Francisco Lindor silenced the Yankees in a manner even stronger than attempting to mock their whistling from the previous night.
In his defining game since arriving to the Mets, the star shortstop already had two homers Sunday night when he stepped to the plate against Chad Green in the eighth inning. Then he launched another, bringing the Mets the lead and a Subway Series victory.
Lindor’s three homers led a wild 7-6 victory over the Yankees — on a night the benches emptied at Citi Field — that gave the Mets two of three wins in the series and moved them within three games of the lead in the NL wild-card race. The Mets remained five games behind the first-place Braves in the NL East.
It marked the 15th time in franchise history a Mets player homered three times in a game. Lindor finished with five RBIs in helping the Mets win four of six games against their city rival this season. It marked only the third time since the advent of the Subway Series in 1997 the Mets won a season series against the Yankees.
This 4-hour, 6-minute drama wasn’t complete until Edwin Diaz retired Giancarlo Stanton on a pop up to Lindor with runners on second and third in the ninth.
The Yankees lost for the eighth time in nine games and fell one game behind in the race for the AL’s second wild-card berth.
All hell broke loose in the seventh, with benches emptying after Stanton hit a violent shot over the left-field fence against Brad Hand to tie it 6-6. As Stanton rounded the bases he chirped at Lindor, who an inning earlier made a whistling gesture toward the Yankees’ dugout after hitting his second homer of the game.
ESPN reported the Yankees were whistling a night earlier to tip off their batters about pitches from Taijuan Walker. The right-hander later indicated he believed he was tipping pitches during a second inning in which he allowed three homers and was alerted by Jonathan Villar during a mound visit.
On this night order was quickly restored following the emptying of benches, without any punches thrown. Maybe more troubling from the Mets’ perspective was the decision to let the left-hander Hand pitch to Stanton with first base open and two outs.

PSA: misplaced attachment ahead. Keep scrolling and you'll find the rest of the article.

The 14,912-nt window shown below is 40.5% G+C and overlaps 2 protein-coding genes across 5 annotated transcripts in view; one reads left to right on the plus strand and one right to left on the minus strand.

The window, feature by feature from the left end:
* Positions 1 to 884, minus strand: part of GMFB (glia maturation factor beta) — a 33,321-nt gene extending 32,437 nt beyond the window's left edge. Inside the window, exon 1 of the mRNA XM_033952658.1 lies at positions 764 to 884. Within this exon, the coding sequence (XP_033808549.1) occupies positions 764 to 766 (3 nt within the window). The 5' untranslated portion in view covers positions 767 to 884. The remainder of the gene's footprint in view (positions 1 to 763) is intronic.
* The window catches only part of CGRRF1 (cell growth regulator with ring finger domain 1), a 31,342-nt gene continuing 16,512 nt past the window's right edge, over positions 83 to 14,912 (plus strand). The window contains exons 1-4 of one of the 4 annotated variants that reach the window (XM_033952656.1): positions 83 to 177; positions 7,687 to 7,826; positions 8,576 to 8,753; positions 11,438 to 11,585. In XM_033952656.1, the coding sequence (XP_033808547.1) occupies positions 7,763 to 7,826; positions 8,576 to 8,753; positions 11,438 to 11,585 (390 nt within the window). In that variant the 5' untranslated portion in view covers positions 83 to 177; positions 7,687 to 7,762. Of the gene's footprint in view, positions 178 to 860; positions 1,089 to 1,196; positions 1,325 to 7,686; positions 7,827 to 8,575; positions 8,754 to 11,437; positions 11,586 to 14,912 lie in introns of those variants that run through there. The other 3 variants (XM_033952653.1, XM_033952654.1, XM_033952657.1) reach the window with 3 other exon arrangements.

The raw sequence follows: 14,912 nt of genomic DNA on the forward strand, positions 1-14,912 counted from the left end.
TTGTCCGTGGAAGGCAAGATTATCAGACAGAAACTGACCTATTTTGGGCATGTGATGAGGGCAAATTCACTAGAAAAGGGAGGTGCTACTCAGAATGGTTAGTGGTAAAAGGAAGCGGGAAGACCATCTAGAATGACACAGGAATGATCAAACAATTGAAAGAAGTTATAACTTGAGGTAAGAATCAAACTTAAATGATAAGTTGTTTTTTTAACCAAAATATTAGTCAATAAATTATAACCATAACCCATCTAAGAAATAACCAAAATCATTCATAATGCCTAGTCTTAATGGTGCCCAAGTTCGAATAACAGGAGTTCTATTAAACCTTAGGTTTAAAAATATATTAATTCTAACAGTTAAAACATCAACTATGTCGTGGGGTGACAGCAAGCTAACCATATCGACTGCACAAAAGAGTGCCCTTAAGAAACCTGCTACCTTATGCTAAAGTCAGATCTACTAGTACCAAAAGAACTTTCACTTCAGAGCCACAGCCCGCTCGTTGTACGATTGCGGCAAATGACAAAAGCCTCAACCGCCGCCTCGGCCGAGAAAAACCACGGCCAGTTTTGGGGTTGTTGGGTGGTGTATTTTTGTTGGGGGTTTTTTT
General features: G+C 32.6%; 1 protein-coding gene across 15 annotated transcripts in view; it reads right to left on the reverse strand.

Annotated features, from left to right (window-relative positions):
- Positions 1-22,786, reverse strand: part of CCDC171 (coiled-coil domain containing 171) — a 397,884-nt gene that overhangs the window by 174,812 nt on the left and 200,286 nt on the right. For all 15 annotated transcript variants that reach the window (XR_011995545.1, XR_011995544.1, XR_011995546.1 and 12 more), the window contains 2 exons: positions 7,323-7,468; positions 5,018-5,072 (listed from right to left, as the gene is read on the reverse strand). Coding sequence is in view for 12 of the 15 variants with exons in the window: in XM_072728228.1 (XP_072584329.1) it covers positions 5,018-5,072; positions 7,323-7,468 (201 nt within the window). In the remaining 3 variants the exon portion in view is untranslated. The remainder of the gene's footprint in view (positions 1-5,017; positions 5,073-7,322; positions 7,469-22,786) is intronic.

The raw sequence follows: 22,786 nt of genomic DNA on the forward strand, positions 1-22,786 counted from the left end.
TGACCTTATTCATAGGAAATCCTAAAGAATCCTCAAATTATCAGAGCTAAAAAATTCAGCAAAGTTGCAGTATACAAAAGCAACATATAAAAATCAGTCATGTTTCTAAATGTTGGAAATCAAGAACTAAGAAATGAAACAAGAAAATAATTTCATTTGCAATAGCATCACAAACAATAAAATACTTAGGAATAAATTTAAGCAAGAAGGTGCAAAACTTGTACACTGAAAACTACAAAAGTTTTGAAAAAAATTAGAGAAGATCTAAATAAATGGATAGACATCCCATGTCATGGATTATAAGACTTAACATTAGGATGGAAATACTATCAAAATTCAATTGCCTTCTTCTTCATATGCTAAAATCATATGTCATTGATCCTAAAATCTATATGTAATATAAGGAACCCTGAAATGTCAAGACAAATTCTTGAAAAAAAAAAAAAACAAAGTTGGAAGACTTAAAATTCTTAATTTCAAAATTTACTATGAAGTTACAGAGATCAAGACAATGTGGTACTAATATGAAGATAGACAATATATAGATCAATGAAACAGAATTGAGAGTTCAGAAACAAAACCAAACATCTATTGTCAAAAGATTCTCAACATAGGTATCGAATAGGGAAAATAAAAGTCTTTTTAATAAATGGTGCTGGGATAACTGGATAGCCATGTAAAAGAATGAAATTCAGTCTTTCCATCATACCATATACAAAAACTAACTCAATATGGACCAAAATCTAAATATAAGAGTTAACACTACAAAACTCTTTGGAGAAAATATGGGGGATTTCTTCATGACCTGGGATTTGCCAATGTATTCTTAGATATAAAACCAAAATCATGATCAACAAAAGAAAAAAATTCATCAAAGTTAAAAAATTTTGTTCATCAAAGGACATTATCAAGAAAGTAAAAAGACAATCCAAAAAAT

Gleyber Torres resurrected the Yankees from slumber by blasting a two-run homer in the sixth against Jeurys Familia that sliced the Mets’ lead to 6-5. Familia walked Joey Gallo before Torres crushed a 97 mph sinker over the left-field fence for his seventh homer of the season.
It was a second straight subpar outing for Familia, who was removed after getting only one out in the inning. On Thursday he surrendered a go-ahead homer to Jazz Chisholm Jr. in the eighth inning that sank the Mets in a loss in Miami.
In his season debut, Clarke Schmidt — who was sidelined for five-plus months with an elbow strain — lasted 4 ¹/₃ innings for the Yankees and allowed five runs, three of which were unearned, on seven hits and three walks. Schmidt departed after drilling Kevin Pillar in the fifth to load the bases and watched as Andrew Heaney allowed a sacrifice fly to James McCann, extending the Mets’ lead to 5-2, before J.D. Davis was retired.
The Mets got a call in the top of the inning after manager Luis Rojas confronted second base umpire Ted Barrett about Brett Gardner’s grounder, on which Anthony Rizzo left the base line running to second. Barrett changed his original call, and Rizzo was ruled out to complete the double play.
Lindor was all smiles after cracking a three-run homer in the second that placed the Yankees in a 4-2 hole. The homer was Lindor’s 15th of the season and third in September. Jeff McNeil singled to begin the rally and Pillar reached on Gio Urshela’s fielding error before Lindor hit a knuckle curve from Schmidt over the center-field fence.
Michael Conforto stroked an RBI single in the first that pulled the Mets within 2-1. Schmidt walked Villar leading off and Lindor’s ground out moved the runner to second before Conforto delivered. Schmidt allowed a two-out infield single to Javier Baez in the inning, but escaped.
Carrasco slogged through the first inning, allowing two runs after walking D.J. LeMahieu and Rizzo in succession to begin the game. Stanton smashed an RBI double for the Yankees’ first run before Joey Gallo’s sacrifice fly extended that lead to 2-0.
It continued Carrasco’s penchant for struggling in the first inning. In nine starts this season he has pitched to a 15.00 ERA in the opening frame.